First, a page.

Every Day?


Daily Scrums or stand-ups are a fixture of teams, agile or not, whether they are fulfilling goal identified in the Scrum Guide or not. The Scrum Guide identifies the Daily Scrum (often colloquially known as a stand-up) as one the key events in Scrum.  The purpose of the event is to plan work for the next 24 hours. The meeting are short, approximately 15 minutes, therefore don’t feel like a huge investment of time and money. Wrong!  An agile coaching colleague, Anthony Mersino points out that the Daily Scrum has a cost.  His estimate of $60,000 – 110,000 annually for a typical Scrum team is probably conservative if you factor in the impact of gathering time and getting coffee afterward. Done well there is an offset to the cost.  The value of the meeting comes from micro-planning and collaboration that occurs during the stand-up. The issue is that Daily Scrums or stand-ups don’t always make sense, at least the daily part. Don’t spend the money for a daily stand-up meeting when:

  1. A team can’t meet the four critical attributes of daily planning.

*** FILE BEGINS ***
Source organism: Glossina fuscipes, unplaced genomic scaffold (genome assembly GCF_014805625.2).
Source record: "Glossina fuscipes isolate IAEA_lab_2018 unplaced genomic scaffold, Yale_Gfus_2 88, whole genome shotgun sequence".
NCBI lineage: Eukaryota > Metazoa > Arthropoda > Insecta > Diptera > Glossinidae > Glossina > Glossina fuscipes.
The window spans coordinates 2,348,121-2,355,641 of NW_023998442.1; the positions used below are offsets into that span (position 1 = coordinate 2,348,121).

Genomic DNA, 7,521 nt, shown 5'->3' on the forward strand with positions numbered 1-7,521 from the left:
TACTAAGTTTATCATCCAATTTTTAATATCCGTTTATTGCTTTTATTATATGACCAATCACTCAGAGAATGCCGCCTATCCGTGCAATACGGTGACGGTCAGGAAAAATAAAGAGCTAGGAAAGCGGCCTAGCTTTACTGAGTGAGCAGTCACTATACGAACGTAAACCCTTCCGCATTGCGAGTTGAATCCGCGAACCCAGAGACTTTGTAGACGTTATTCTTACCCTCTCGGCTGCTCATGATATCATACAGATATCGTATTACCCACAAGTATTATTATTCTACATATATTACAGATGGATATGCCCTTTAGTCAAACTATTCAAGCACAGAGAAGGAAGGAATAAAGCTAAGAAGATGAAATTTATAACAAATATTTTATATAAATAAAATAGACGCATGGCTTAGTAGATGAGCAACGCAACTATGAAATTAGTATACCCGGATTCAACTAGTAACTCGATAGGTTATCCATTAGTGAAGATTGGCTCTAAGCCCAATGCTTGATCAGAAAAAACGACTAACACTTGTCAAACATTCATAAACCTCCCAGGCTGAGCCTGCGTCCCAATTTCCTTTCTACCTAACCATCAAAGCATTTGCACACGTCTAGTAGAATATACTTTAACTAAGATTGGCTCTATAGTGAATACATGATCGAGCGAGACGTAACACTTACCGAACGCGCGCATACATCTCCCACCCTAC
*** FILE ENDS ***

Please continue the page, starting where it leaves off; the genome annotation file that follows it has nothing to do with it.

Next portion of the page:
The four attributes include interrelated work, dynamic assignment, cross-functional team members, and slack.  Teams whose work doesn’t have these attributes don’t need daily planning; they need to share daily statuses. The stand-up meeting is a waste of money.
  2. The team mobs as a general practice.
    Mobbing, as described by Woody Zuill, is a technique where the whole team crowds around a single computer, trading time at the keyboard to work through a problem as an entire unit.  A team that continually mobs does not need to do a daily stand-up. Working on one problem through one keyboard means that planning and replanning happen continuously. In this very specific circumstance, the stand-up meeting is a waste of money. 
  3. The goal is to check the box.
    The Scrum Guide says to do a Daily Scrum, therefore we must do a stand-up every day regardless of whether the group gets value from the meeting or the meeting takes an hour.  Dante would have described the tenth level of hell if he would have foreseen organizations go through the motions and are agile in name only. Susan Parente and I talked about the topic in SPaMCAST 556.   Joseph Hurtado, Software Engineering Manager said, “I always ask why you do the Daily Scrum? Is it to tick a checkmark, is it just because you have to? If that is the case, I would suggest you do it less often!”  Arguably less often might be never.

There are stand-up meetings happening all over the world while you are reading this essay. Somewhere (hopefully in the conference room down the hall) people are performing micro-planning and collaborating to achieve their goal. Some of those “meetings” are achieving some other goal or scratching some other itch.  If the goal is not planning then there are different ways, less expensive approaches, to addressing status or companionship. We will tackle those next.